Diabetic Foot Care - Serving the Greater Pittsburgh Area
Who needs Diabetic Foot Care?
Recommended Yearly Diabetic Foot Exam
The answer is, anyone with Diabetes should have a yearly diabetic foot exam to check for Diabetic Neuropathy and prevent foot infections. Diabetes is a serious metabolic disease in which the body does not produce or properly use insulin, which causes high blood glucose levels. This is toxic to the bodies smallest blood vessels- to the eyes, the kidneys, and to the nerves of the feet. That is why in addition to yearly diabetic foot exams, they should also have their eyes and kidneys tested!
It afflicts about 16 million Americans and can cause very serious long-term complications, including kidney damage, cardiovascular disease, nerve damage, eye damage, osteoporosis, and foot damage.
What to expect during a Diabetic Foot Exam
Our main goal is to prevent foot infections leading to amputations; your Podiatrist will first ask many questions about your blood sugar. Then she will visually inspect the skin of the foot for any open areas, cracks between the toes or on the heels, and the condition of your skin (too damp or too dry) Areas of redness and blisters are attended to. Different treatment protocols are recommended for each condition. Then Dr Teimouri will check your pulses in your feet to see if you have adequate blood supply to heal any wounds. Next the neurological exam uses a very specific thickness of nylon bristle to check the nerves in your foot and determine if protective sensation is intact. This determines if you have DIABETIC NEUROPATHY, which is serious , but can be managed by your podiatrist. Last she will check for any bony deformities that put you at risk for pressure sores that can open the skin and become infected.
Don’t endure diabetic foot pain call now 878-313-3338
Click Here to E-mail Dr. Christina Teimouri
There are several types of diabetes:
- Type 1: Adults with this type of diabetes (sometimes know as insulin-dependent) cannot make their own insulin, so they must take it every day to live.
- Type 2: People with this, the most common type of diabetes, may have to take insulin or pills so that their body can use insulin more effectively. Type 2 diabetes is connected to family history, age, and obesity, among other things.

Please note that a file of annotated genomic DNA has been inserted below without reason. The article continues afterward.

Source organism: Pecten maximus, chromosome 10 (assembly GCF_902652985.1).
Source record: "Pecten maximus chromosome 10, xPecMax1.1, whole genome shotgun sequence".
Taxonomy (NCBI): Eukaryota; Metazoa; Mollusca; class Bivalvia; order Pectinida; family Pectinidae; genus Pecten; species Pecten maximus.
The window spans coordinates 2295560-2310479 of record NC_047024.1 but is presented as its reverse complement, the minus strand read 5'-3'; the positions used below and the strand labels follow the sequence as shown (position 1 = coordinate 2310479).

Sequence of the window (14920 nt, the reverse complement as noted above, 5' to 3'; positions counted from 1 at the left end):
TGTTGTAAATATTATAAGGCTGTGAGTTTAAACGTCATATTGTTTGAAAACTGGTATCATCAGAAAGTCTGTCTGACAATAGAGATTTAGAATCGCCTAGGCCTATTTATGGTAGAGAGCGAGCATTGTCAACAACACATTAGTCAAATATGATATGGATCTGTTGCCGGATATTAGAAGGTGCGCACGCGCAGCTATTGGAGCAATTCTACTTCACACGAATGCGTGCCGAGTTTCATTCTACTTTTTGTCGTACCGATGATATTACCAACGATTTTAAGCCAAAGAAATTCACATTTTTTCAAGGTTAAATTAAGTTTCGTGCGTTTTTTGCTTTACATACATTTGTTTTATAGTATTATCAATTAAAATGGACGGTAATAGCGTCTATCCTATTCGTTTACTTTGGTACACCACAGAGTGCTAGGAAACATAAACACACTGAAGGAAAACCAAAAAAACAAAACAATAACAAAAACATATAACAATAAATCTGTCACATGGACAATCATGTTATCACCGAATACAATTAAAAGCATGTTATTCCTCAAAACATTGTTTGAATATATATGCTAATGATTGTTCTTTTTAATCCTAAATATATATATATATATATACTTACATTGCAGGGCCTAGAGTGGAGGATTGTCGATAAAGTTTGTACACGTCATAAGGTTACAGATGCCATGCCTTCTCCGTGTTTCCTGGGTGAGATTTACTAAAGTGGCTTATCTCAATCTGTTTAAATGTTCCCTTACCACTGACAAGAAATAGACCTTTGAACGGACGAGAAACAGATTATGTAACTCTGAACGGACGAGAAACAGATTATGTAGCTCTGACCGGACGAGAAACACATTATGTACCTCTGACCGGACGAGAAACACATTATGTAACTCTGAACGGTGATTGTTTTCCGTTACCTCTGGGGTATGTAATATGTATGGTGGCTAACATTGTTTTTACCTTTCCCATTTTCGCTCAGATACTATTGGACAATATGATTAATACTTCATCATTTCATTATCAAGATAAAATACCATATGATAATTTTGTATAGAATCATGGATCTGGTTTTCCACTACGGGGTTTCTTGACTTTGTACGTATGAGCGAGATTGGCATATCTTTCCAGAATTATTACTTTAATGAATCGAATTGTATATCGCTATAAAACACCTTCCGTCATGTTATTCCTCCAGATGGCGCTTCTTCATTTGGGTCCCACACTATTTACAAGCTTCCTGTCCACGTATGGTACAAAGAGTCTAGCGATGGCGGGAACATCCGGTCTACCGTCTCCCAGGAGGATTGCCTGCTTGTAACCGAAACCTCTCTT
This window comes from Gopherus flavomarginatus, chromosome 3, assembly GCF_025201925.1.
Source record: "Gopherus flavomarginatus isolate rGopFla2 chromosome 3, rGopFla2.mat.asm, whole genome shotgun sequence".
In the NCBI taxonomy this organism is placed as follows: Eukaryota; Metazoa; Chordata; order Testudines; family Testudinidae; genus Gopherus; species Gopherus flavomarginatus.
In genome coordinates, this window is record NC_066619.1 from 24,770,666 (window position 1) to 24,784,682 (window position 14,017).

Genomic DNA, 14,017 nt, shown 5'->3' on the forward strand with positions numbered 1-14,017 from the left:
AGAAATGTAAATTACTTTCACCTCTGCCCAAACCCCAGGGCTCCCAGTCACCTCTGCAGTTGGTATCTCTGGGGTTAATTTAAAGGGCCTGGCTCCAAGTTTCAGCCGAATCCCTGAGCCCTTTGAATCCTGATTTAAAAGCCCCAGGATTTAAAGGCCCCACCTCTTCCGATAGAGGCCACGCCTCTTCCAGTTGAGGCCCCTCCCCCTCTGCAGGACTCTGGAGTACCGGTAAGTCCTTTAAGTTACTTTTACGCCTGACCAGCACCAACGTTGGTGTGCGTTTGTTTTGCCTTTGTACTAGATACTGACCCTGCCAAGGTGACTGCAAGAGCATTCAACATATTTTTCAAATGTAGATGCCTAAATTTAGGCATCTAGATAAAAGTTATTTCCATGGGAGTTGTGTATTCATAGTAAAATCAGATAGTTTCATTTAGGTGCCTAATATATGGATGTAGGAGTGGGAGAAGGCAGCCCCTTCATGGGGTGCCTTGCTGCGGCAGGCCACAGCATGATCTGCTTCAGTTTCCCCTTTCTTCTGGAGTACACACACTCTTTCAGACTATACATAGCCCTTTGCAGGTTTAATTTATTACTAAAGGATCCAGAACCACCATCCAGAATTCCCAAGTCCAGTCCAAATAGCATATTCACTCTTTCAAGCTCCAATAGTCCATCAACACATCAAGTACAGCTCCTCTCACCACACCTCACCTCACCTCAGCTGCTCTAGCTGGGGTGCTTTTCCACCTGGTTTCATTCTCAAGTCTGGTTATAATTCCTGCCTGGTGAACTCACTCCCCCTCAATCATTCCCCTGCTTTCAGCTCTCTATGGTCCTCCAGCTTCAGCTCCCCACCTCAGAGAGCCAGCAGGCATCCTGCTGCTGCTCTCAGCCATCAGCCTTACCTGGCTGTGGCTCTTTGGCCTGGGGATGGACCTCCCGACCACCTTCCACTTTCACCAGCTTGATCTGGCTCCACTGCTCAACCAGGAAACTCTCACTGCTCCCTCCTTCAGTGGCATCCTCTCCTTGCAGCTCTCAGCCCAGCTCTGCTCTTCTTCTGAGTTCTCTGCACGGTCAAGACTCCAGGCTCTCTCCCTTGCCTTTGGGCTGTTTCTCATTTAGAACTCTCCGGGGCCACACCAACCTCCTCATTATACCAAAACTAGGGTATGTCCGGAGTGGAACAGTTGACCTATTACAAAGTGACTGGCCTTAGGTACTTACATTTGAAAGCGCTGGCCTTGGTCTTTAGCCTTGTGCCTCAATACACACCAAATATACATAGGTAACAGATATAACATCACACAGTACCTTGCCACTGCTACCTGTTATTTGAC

- Gestational diabetes: This type is experienced by women in the later stages of pregnancy. It usually disappears after a woman has given birth, but about 50 of women who experience gestational diabetes will then develop Type 2 diabetes in as few as five years.
Foot Damage in Diabetics
Because of reduced blood flow or nerve damage in the feet, individuals with diabetes are prone to many complications, including foot infections. If left untreated, these infections—some of which begin as just cuts or blisters—could lead to potentially serious consequences, including foot, toe or even leg amputation.
What are Diabetic Ulcers?
Diabetic ulcers are sores that occur when pressure cuts off the blood supply to the skin. The stress that is produces by the body’s own weight, as well as the impact your feet repeatedly striking the ground to day-to-day activities place the ball of the foot, the big toe, and the heel at greater risk. If left untreated, an ulcer may allow infection to enter your body, which can put your limbs or even your life at risk. Fortunately, with the help of Beaver Valley Foot Clinic’s doctors, pressure ulcers can be controlled and even prevented.
Keep Your Feet Healthy Through Diabetes Management
The good news is that you can often manage your diabetes to prevent or minimize most diabetic foot problems, reducing the risk of limb loss. Since diabetes affects different parts of the body, most diabetics must see several medical specialists for proper disease management. Beaver Valley Foot Clinic’s doctors will work with you to develop an individualized, easy-to-follow plan to help keep your feet healthy.
Don’t let diabetic foot pain get in your way call now 878-313-3338
We have same Day and Emergency appointments for Diabetics with a diabetic foot ulcer available in one of our 4 foot clinics in Beaver County, Cranberry Twp foot clinics, or Podiatrist office in Moon Twp!
HOURS OF OPERATION
- Monday – Friday 8:00 am – 5:30 pm
- Evenings and weekend available for emergencies
- 22 years of experience
- 4 convenient locations
- Board Certified Podiatrist ABFAS
- Customized treatment plan
Diabetic foot ulcer & diabetic leg ulcer FAQ’s:
Wagner Ulcer classification system
GRADE - LESION
- 0 No open lesions; may have deformity or cellulitis
- 1 Superficial diabetic ulcer (partial or full thickness)
- 2 Ulcer extension to ligament, tendon, joint capsule, or deep fascia without abscess or osteomyelitis
- 3 Deep ulcer with abscess, osteomyelitis, or joint sepsis
- 4Gangrene localized to portion of forefoot or heel
- 5 Extensive gangrenous involvement of the entire foot
Texas System classification
- Grade 0 a pre- or postulcerative site.
- Grade 1 ulcers are superficial wounds through either the epidermis or the epidermis and dermis, but that do not penetrate to tendon, capsule, or bone.
- Grade 2 wounds penetrate to tendon or capsule, but the bone and joints are not involved.
- Grade 3 wounds penetrate to bone or into a joint.
Each wound grade is comprised of 4 stages:
- clean wounds
- nonischemic infected wounds
- ischemic wounds
- infected ischemic wounds
SAD classification: grades 5 ulcer features (size, depth, sepsis, arteriopathy, and denervation